Canadians were stunned by Johnson’s dramatic fall from grace and the subsequent revelations at the inquiry headed by retired Ontario Court of Appeal Chief Justice Charles Dubin into drug use in sports. In September, 1991, then-federal Sports Minister Pierre Cadieux increased the two-year ban to four for athletes caught using drugs. More importantly, he created a body—now called the Canadian Centre for Ethics in Sport—based in the Ottawa suburb of Gloucester, and gave its 13-member staff an annual budget of $3.1 million to police athletes across the sports spectrum. But Canadian sprinters still labor under the cloud of suspicion left by Johnson. Meanwhile, the U.S. Olympic Committee—the target of frequent criticism by Canada and European countries for being soft on drugs—approved last April what a USOC task force described as the world’s toughest anti-drug package. However, the USOC’s executive committee raised some eyebrows when it said there was not enough time to get the rules ready for Atlanta.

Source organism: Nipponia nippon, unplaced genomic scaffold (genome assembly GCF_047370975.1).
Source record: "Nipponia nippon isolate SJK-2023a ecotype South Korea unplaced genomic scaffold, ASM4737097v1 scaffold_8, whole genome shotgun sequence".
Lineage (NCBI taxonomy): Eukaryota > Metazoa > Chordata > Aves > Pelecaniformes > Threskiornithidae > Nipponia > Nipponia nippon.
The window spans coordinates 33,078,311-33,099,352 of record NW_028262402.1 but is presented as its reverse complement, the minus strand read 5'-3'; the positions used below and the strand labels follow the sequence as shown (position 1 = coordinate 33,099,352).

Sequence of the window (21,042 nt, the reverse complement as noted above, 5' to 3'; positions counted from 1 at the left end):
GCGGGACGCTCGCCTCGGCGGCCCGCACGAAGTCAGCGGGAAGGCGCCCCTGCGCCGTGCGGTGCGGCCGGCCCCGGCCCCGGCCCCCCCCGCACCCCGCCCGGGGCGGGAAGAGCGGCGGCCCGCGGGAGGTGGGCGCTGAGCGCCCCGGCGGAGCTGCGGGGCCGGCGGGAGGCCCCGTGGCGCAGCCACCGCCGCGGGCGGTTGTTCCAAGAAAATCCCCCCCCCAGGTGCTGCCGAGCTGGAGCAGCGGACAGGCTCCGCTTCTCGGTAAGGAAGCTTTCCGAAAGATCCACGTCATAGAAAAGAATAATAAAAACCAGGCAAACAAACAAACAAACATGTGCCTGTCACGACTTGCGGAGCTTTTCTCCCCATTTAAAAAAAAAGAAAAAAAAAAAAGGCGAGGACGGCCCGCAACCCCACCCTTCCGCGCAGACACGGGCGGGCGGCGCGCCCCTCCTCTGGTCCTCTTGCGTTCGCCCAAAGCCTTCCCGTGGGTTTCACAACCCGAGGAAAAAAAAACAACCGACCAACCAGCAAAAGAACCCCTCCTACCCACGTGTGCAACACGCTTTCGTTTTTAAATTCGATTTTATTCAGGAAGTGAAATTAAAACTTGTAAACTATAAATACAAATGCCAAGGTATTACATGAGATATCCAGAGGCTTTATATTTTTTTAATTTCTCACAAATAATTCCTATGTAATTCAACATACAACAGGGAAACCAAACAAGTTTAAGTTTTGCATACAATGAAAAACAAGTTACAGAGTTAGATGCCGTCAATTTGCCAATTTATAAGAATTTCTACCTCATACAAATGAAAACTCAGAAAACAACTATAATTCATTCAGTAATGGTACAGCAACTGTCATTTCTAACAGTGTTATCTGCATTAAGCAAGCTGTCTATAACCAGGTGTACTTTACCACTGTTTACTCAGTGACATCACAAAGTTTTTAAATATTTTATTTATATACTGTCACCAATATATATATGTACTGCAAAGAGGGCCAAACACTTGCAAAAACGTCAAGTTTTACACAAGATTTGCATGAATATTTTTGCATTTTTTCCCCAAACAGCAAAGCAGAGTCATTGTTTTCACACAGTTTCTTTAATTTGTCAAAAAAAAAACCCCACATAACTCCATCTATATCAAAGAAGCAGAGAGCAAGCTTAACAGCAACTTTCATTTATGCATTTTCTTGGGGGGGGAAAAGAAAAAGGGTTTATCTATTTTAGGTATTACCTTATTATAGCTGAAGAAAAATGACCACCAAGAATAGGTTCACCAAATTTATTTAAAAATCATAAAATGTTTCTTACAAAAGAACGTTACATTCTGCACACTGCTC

Although the sordid history of doping is as old as competitive sports, the means and the will to fight it did not really emerge until the 1972 Games. The first noteworthy casualty that year was American swimmer Rick DeMont, who lost his gold medal in the 400-m freestyle when a drug test turned up ephedrine, which he took for asthma. In 1974, scientist Raymond Brooks developed a way to identify anabolic steroids. Two years later in Montreal, seven of eight disqualified weightlifters were found to be taking the musclebuilding medicine. Eleven athletes were caught at the 1984 Los Angeles Games, 10—including Johnson—at Seoul and five at Barcelona in 1992.